God must be laughing at me right now, boy.

The two words that keep coming to mind are Reverence and Mystery. The careful, meticulous set-up by the sacristan, the well-practiced altar servers, the cadence and beauty of the Latin language (did I say it was a 'dead language'???). I was reminded today that the focus and purpose of the Mass is not on the priest, his homily, keeping the congregation entertained with fine music. As I mentioned in my previous entry on Reconciliation, IT'S THE SACRAMENT, STUPID! The priest has his back to us because he is focused on the same thing the congregation is supposed be focused on...The Real Presence, the Body, Blood, Soul and Divinity of Christ in the Eucharist. The Word made Flesh in our very midst.

I didn't understand the Latin or course, even though I tried to follow along in the Missal. This didn't bother me, however. Surprisingly enough, it added to the sense of Mystery I was experiencing as Mass went on, that there was something awesome and supernatural going on. My Dad however, was intent on the priest, always knew where to respond, even was mouthing the words along with him. "I guess it's like riding a never really forget!" he had said to me afterwards.

And receiving Communion - kneeling before the priest with the server holding a paten under my chin ('lest He strike His foot against a stone' - Luke 4:11). Indescribable.

Here are some thoughts from a Catholic tutorial on the web, describing Latin Mass as a source of Unity for the Church. Thanks go out to the folks at SanctaMissa,org:

"Latin is well adapted for the services of the Catholic Church, because it is both venerable and mysterious. It is venerable on account of its origin and its antiquity; it is the language in which the praises of God resounded from the lips of Christians during the first centuries. It is a sublime and solemn thought that the holy sacrifice is now offered in the same language, nay, with the very same words as it was offered in times long past in the obscurity of the Catacombs. There is also an element of mystery about the Latin tongue; it is a dead language, not understood by the people. The use of an unknown tongue conveys to the mind of the vulgar that something is going on upon the altar, which is past their comprehension, that a mystery is being enacted. In the first centuries of Christianity a curtain used to be drawn during the time from the Sanctus to the communion, to conceal the altar from the sight of the worshippers. This is now no longer done, but the use of an unknown tongue has something of the same effect, by inspiring the awe into the minds of the common people. It is a striking fact that Israelites and pagans made use, in the worship of the Deity, of a language with which the multitude were not conversant. The Israelites made use of the ancient Hebrew, the language of the patriarchs; we do not find Our Lord or the apostles censuring this practice. The Greek Church, both orthodox and schismatic, employs the old form of the Greek language for divine service, not that spoken at present. The same language is in use in the Russian (so-called orthodox) Church, not the vernacular, which is a Slavonic dialect."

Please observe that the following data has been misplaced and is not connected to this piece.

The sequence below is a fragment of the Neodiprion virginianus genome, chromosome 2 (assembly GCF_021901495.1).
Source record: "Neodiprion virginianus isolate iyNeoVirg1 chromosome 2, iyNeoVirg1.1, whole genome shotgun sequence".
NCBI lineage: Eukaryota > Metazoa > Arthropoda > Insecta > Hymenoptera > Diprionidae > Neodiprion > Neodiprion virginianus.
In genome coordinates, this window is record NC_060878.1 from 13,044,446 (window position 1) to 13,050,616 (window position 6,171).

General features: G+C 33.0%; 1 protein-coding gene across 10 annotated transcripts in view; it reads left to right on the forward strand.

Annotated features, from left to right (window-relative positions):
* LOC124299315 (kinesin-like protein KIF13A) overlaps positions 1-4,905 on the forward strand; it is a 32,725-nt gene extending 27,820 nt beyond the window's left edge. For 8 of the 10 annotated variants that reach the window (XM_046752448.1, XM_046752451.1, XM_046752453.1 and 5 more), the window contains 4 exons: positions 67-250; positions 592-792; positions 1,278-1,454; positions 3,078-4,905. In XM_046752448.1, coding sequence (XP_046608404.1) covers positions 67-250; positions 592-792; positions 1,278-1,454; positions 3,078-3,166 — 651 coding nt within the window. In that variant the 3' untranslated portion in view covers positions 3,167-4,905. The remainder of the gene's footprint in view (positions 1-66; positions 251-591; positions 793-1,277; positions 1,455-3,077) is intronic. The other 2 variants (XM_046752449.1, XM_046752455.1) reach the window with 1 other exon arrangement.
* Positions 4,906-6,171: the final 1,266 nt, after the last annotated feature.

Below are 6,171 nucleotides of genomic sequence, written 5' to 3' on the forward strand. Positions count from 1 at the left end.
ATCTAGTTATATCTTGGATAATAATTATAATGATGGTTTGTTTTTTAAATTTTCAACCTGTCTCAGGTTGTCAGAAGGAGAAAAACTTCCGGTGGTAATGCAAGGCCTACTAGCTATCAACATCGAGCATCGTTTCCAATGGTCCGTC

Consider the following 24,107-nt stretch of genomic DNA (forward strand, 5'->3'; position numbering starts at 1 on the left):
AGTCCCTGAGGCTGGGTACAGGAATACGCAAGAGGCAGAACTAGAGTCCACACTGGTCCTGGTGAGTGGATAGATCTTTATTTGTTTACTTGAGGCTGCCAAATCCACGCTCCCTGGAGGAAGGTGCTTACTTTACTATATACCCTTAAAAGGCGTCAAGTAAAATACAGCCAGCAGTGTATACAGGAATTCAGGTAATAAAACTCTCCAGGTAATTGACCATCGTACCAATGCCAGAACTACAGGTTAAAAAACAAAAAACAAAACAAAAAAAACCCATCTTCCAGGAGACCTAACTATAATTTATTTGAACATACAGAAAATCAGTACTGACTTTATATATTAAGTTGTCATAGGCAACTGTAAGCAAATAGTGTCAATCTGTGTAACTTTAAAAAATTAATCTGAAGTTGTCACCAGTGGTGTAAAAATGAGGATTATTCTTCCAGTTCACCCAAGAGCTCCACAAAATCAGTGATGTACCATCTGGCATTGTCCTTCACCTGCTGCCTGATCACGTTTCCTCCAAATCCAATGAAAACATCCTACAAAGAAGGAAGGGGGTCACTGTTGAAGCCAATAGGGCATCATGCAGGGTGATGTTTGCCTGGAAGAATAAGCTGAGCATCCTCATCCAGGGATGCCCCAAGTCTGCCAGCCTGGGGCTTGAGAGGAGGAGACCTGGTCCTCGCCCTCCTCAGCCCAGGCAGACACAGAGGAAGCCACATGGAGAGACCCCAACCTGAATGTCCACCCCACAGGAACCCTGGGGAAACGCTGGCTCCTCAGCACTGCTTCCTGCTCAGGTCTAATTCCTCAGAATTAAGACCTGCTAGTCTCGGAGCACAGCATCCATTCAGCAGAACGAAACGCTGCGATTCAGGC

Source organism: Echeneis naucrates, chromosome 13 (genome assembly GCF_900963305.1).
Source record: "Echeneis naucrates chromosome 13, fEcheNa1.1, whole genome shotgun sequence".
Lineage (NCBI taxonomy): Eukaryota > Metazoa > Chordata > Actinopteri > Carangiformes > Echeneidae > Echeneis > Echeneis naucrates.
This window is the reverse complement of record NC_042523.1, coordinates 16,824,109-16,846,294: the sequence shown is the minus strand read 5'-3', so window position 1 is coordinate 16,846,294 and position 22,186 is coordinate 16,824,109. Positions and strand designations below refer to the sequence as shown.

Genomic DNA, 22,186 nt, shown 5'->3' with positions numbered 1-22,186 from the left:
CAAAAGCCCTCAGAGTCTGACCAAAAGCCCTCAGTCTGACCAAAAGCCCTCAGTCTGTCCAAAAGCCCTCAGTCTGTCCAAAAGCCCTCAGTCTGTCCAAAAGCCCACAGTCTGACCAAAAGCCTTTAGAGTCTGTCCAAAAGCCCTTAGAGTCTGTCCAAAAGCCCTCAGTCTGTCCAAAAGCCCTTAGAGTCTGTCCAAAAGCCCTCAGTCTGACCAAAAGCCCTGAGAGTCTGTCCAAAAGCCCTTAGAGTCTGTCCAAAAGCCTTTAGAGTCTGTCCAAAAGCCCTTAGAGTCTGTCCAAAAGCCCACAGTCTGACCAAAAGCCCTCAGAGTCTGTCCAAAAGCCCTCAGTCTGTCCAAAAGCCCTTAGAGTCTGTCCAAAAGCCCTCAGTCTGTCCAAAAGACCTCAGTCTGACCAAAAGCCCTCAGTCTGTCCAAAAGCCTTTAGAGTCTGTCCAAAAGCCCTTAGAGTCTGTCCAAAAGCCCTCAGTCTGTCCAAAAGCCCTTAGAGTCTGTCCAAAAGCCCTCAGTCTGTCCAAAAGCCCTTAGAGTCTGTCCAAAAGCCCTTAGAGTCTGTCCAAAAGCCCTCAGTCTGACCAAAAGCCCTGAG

I will definitely make it a point to make it to a Tridentine Mass on a fairly regualr basis. Learning a bit of Latin wouldn't hurt, either!


Daily Mass Readings
Wisdom 1:13-15, 2:23,24
Psalm 30:2-6, 11-13
2 Corinthians, 8:7, 9, 13-15
Mark 5:21-43

Saturday, June 20, 2009


Sometimes "on the fly" is the best way to do it.

Me and the boys got to Mass 20 minutes earlier than expected...since we're all going to my sister's to celebrate Father's Day tomorrow, plus we are picking up 2 new kittens (long story for another post) Saturday evening Mass was the best bet. As I sat the boys down, I immediately walked to the back of the church in order to grab a bulletin...and found myself in the confessional instead. Monsignor is NOT my favorite priest, nor is he my normal confessor. Yet, there I was, not 100% understanding why I closed to door to his confessional.

Then I remembered - it's the SACRAMENT, stupid!

It doesn't matter if I'm all that comfortable, or if I personally am fond of the priest (at the proper moment, he's in persona Christi, anyway). What matters is the grace that is always available through this Sacrament, regardless of the church in which it takes place, or the priest who celebrates it with us.

Monsignor was also the celebrant at Mass, so I made him (and Mass) a couple of minutes late. On the upside however, I made a good Confession and was glad I followed the nudgings of the Spirit this afternoon!